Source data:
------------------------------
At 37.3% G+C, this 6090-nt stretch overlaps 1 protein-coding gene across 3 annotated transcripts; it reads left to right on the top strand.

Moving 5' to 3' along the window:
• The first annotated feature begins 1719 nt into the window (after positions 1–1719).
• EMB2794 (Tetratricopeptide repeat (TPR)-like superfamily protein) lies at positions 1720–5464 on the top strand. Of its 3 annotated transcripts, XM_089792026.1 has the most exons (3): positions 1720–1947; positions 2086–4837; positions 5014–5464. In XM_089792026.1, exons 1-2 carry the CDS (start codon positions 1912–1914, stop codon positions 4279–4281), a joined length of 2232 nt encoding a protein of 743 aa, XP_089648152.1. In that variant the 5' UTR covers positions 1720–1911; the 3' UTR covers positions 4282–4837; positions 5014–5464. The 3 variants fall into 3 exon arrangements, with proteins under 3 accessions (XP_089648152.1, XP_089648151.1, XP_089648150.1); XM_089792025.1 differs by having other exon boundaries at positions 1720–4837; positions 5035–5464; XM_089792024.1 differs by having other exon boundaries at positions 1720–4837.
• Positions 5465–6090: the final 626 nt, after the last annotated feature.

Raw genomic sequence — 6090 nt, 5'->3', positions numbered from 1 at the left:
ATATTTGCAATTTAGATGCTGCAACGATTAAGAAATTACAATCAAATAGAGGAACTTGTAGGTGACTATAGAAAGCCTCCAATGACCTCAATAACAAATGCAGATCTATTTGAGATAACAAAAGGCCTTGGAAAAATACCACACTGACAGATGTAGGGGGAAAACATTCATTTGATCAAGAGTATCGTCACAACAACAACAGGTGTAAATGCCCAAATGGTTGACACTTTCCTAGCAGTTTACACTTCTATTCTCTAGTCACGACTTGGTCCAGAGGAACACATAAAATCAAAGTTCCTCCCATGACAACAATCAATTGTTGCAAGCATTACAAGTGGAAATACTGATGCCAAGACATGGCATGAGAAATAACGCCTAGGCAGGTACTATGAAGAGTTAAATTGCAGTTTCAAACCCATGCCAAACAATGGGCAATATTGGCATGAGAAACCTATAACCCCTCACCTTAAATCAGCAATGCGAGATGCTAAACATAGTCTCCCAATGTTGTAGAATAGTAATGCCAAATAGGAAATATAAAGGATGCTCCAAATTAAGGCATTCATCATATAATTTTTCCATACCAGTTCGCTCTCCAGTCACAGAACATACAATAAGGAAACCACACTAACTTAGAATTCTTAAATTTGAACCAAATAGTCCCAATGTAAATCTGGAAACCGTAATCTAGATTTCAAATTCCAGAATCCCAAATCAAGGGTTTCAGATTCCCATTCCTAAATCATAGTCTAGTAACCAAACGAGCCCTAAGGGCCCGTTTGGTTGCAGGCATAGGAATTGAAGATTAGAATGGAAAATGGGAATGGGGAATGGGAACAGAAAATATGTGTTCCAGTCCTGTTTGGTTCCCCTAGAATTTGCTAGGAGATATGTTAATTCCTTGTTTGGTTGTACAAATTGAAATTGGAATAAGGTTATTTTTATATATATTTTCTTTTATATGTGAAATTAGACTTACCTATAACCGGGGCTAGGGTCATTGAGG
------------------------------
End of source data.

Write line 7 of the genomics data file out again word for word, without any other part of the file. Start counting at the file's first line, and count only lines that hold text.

ATATTTGCAATTTAGATGCTGCAACGATTAAGAAATTACAATCAAATAGAGGAACTTGTAGGTGACTATAGAAAGCCTCCAATGACCTCAATAACAAATGCAGATCTATTTGAGATAACAAAAGGCCTTGGAAAAATACCACACTGACAGATGTAGGGGGAAAACATTCATTTGATCAAGAGTATCGTCACAACAACAACAGGTGTAAATGCCCAAATGGTTGACACTTTCCTAGCAGTTTACACTTCTATTCTCTAGTCACGACTTGGTCCAGAGGAACACATAAAATCAAAGTTCCTCCCATGACAACAATCAATTGTTGCAAGCATTACAAGTGGAAATACTGATGCCAAGACATGGCATGAGAAATAACGCCTAGGCAGGTACTATGAAGAGTTAAATTGCAGTTTCAAACCCATGCCAAACAATGGGCAATATTGGCATGAGAAACCTATAACCCCTCACCTTAAATCAGCAATGCGAGATGCTAAACATAGTCTCCCAATGTTGTAGAATAGTAATGCCAAATAGGAAATATAAAGGATGCTCCAAATTAAGGCATTCATCATATAATTTTTCCATACCAGTTCGCTCTCCAGTCACAGAACATACAATAAGGAAACCACACTAACTTAGAATTCTTAAATTTGAACCAAATAGTCCCAATGTAAATCTGGAAACCGTAATCTAGATTTCAAATTCCAGAATCCCAAATCAAGGGTTTCAGATTCCCATTCCTAAATCATAGTCTAGTAACCAAACGAGCCCTAAGGGCCCGTTTGGTTGCAGGCATAGGAATTGAAGATTAGAATGGAAAATGGGAATGGGGAATGGGAACAGAAAATATGTGTTCCAGTCCTGTTTGGTTCCCCTAGAATTTGCTAGGAGATATGTTAATTCCTTGTTTGGTTGTACAAATTGAAATTGGAATAAGGTTATTTTTATATATATTTTCTTTTATATGTGAAATTAGACTTACCTATAACCGGGGCTAGGGTCATTGAGG